A sales contract comes into existence when an offer is made and accepted. Unless your terms of trade have been agreed before this, they do not apply. However, anything salespeople have promised is likely to become legally binding if the customer is relying on it, even if it is not in writing.

Unfair trading and consumer protection regulations

You can comply with most sales regulations in one simple step: by avoiding unfair trading and misleading marketing.

Under the Sale of Goods Act, any products you sell must at least:

  • match their description
  • be of satisfactory quality and suitable for their purpose

There are similar requirements that apply to the sales of services.

Other key selling laws

If you sell via the internet, by mail order or telephone, the distance selling regulations will apply. These regulations give consumers some rights to cancel purchases. For more information, see our guide on selling online: the basics.

You should seek legal advice to understand any other regulations that may apply to your particular products or services, eg offering consumer credit and data protection.

You will also need to be aware of any sales contract that you must sign when dealing with suppliers or wholesalers.

Drawing up a sales contract

Your sales contract should reflect particular aspects of your business and have clear terms and conditions, such as:

  • who the contract is between and what is being bought and sold
  • price and payment terms
  • details of any warranties and any buyer or seller obligations

6. Sales forecasts

A sales forecast is a month-by-month prediction of the level of sales you expect to achieve. Most businesses draw up a sales forecast once a year.

You can ask yourself some questions to help you forecast sales:

  • How many new customers do you gain each year?
  • How many customers do you lose each year?
  • What is the average level of sales you make to each customer?
  • Are there particular months where you gain or lose more customers than usual?

Every year is different, so you need to consider any changing circumstances that could significantly affect your sales. These factors - known as the sales forecast assumptions - form the basis of your forecast.

Typical assumptions include:

  • the market - will your market or market share grow or shrink?
  • your resources - ie will you be changing the number of staff you employ or the amount you spend on advertising?
  • overcoming barriers to sale - ie can improve your sales by changing location or prices?
  • your products - are you planning to launch any new products?

For new businesses, the assumptions need to be based on market research and good judgement.

There is a wide range of sales forecasting that you can use. This software generates forecasts based on historical data. If you are considering buying software, get advice from an IT expert, your trade association, your business advisers or businesses of a similar size and in similar markets.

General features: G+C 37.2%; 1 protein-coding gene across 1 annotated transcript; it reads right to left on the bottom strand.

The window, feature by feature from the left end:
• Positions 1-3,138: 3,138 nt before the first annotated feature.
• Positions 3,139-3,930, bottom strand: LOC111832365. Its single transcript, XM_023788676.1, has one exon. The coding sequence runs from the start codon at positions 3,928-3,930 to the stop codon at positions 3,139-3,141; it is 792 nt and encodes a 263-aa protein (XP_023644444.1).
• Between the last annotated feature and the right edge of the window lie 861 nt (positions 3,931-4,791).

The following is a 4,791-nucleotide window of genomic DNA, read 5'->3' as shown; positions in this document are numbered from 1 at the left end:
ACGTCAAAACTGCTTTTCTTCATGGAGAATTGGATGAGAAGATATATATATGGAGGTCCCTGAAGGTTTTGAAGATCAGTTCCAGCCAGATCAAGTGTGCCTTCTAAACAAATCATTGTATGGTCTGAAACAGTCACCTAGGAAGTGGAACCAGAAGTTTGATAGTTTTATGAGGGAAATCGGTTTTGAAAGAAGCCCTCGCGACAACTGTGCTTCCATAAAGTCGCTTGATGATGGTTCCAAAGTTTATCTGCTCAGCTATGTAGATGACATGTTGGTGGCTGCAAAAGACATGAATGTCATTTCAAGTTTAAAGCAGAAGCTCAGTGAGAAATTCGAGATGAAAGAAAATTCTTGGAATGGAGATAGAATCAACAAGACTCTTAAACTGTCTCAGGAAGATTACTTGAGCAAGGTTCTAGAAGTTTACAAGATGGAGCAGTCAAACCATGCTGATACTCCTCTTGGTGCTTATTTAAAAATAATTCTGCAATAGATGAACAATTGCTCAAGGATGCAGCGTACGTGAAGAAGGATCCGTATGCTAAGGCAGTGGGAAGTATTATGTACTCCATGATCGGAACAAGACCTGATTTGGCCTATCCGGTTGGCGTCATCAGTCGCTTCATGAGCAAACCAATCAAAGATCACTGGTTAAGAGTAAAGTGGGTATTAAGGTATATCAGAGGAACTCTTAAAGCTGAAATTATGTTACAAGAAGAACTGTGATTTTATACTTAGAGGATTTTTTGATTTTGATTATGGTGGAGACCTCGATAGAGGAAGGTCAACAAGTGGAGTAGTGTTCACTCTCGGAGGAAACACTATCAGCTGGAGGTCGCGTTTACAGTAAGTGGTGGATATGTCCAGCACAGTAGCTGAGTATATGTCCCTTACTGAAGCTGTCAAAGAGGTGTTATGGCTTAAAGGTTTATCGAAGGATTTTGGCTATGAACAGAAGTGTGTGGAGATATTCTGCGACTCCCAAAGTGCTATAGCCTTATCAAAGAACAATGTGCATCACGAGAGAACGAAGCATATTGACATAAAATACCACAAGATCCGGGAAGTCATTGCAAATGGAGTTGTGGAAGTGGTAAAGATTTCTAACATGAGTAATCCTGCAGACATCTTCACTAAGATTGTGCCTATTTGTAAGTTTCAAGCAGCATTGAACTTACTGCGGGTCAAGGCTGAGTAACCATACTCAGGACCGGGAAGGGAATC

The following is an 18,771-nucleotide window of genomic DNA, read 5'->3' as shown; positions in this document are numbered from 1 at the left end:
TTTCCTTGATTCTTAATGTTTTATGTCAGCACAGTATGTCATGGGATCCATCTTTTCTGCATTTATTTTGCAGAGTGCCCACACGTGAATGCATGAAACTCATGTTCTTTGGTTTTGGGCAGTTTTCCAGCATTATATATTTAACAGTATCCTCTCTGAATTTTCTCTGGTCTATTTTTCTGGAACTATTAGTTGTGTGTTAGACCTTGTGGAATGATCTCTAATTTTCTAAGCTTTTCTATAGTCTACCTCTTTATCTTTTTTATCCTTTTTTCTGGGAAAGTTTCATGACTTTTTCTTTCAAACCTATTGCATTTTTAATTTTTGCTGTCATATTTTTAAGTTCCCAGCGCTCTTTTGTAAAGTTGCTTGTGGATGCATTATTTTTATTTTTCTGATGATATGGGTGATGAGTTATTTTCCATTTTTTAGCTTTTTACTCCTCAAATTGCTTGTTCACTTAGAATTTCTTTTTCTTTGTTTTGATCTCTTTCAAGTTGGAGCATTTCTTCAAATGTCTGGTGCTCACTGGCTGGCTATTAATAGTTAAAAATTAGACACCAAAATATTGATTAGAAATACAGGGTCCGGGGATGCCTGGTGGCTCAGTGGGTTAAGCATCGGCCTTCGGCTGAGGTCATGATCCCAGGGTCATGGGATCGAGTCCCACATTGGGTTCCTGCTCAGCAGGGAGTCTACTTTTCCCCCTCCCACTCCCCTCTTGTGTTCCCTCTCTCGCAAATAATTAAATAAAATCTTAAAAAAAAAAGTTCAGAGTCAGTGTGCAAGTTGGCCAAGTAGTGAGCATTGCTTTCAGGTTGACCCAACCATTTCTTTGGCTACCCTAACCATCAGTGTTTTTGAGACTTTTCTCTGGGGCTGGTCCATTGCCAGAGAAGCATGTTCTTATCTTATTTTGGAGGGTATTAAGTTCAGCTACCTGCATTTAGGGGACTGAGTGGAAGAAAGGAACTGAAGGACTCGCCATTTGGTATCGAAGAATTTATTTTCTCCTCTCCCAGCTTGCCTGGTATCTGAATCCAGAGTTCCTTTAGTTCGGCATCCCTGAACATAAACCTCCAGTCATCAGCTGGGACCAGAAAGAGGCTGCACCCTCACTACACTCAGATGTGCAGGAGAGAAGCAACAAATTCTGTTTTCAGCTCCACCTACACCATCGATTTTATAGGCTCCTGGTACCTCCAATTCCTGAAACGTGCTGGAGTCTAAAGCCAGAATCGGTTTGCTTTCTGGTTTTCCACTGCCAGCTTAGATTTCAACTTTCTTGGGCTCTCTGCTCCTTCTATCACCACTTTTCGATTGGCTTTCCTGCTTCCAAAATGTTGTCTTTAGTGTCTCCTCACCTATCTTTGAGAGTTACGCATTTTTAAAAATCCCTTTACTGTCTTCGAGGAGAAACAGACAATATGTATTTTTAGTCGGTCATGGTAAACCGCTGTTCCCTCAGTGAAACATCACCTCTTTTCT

Common forecasting pitfalls include:

  • being too optimistic - new businesses should avoid working out the level of sales they need for the business to be viable, then putting this figure in as the forecast
  • not making your forecast achievable
  • ignoring your own sales assumptions
  • moving goalposts - make sure your forecast is finalised and agreed within a set timescale
  • not getting feedback - get an accountant or salesperson to review the document

7. Sales plans

Once you have finalised your sales forecast, you can create a sales plan. The questions your sales plan should answer include:

  • What are you going to focus on?
  • What are you going to change?
  • What steps are involved?
  • What territories and targets are you going to give each salesperson or team?

The sales plan will start with some strategic objectives. Here are some examples:

  • break into the local authority market by adapting your product for this market
  • open a shop in an area that you believe has the potential for generating lots of sales
  • boost the average sale per customer

You can then explain the stepping stones that will allow you to achieve these objectives. Use objectives which are SMART - Specific, Measurable, Achievable, Realistic, Time-bound.

Using the example of breaking into the local authority market, your stepping stones might be to:

  • hire a sales person with experience of the local authority market on a basic salary of £24,000 by the beginning of February
  • fully train the sales person by mid April
  • ensure that any changes the product development team has agreed to make are ready to pilot by the beginning of April

As well as planning for new products and new markets, explain how you propose to improve sales and profit margins for your existing products and markets.

Identify how you could remove barriers to sales by:

  • Increasing the activity levels of the sales team - more telephone calls per day, or more customer visits per week?
  • Increasing the conversion rate of calls into sales - through better sales training, better sales support materials or improved sales incentives?

Read our guide Sales channels: your options.